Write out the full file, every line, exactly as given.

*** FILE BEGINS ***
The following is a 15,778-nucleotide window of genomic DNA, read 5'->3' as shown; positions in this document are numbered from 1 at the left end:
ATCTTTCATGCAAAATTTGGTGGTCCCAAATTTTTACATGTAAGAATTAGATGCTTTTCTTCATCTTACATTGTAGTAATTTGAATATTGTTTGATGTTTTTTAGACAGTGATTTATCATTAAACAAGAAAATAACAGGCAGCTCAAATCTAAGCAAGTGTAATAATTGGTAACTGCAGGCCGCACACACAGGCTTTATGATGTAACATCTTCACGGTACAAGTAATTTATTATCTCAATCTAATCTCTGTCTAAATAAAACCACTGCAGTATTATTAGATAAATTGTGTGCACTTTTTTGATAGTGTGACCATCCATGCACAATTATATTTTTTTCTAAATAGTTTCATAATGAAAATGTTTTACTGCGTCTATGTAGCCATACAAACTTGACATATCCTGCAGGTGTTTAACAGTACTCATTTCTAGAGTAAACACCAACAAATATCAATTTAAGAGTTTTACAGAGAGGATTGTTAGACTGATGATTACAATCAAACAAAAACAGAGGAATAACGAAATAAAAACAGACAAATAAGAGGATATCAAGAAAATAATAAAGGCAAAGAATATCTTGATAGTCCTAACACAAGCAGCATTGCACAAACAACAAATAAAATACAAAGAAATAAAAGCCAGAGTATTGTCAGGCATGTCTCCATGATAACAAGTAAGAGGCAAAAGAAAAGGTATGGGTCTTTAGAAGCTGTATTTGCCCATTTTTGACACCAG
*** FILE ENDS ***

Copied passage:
The following is a 15,778-nucleotide window of genomic DNA, read 5'->3' as shown; positions in this document are numbered from 1 at the left end:
ATCTTTCATGCAAAATTTGGTGGTCCCAAATTTTTACATGTAAGAATTAGATGCTTTTCTTCATCTTACATTGTAGTAATTTGAATATTGTTTGATGTTTTTTAGACAGTGATTTATCATTAAACAAGAAAATAACAGGCAGCTCAAATCTAAGCAAGTGTAATAATTGGTAACTGCAGGCCGCACACACAGGCTTTATGATGTAACATCTTCACGGTACAAGTAATTTATTATCTCAATCTAATCTCTGTCTAAATAAAACCACTGCAGTATTATTAGATAAATTGTGTGCACTTTTTTGATAGTGTGACCATCCATGCACAATTATATTTTTTTCTAAATAGTTTCATAATGAAAATGTTTTACTGCGTCTATGTAGCCATACAAACTTGACATATCCTGCAGGTGTTTAACAGTACTCATTTCTAGAGTAAACACCAACAAATATCAATTTAAGAGTTTTACAGAGAGGATTGTTAGACTGATGATTACAATCAAACAAAAACAGAGGAATAACGAAATAAAAACAGACAAATAAGAGGATATCAAGAAAATAATAAAGGCAAAGAATATCTTGATAGTCCTAACACAAGCAGCATTGCACAAACAACAAATAAAATACAAAGAAATAAAAGCCAGAGTATTGTCAGGCATGTCTCCATGATAACAAGTAAGAGGCAAAAGAAAAGGTATGGGTCTTTAGAAGCTGTATTTGCCCATTTTTGACACCAG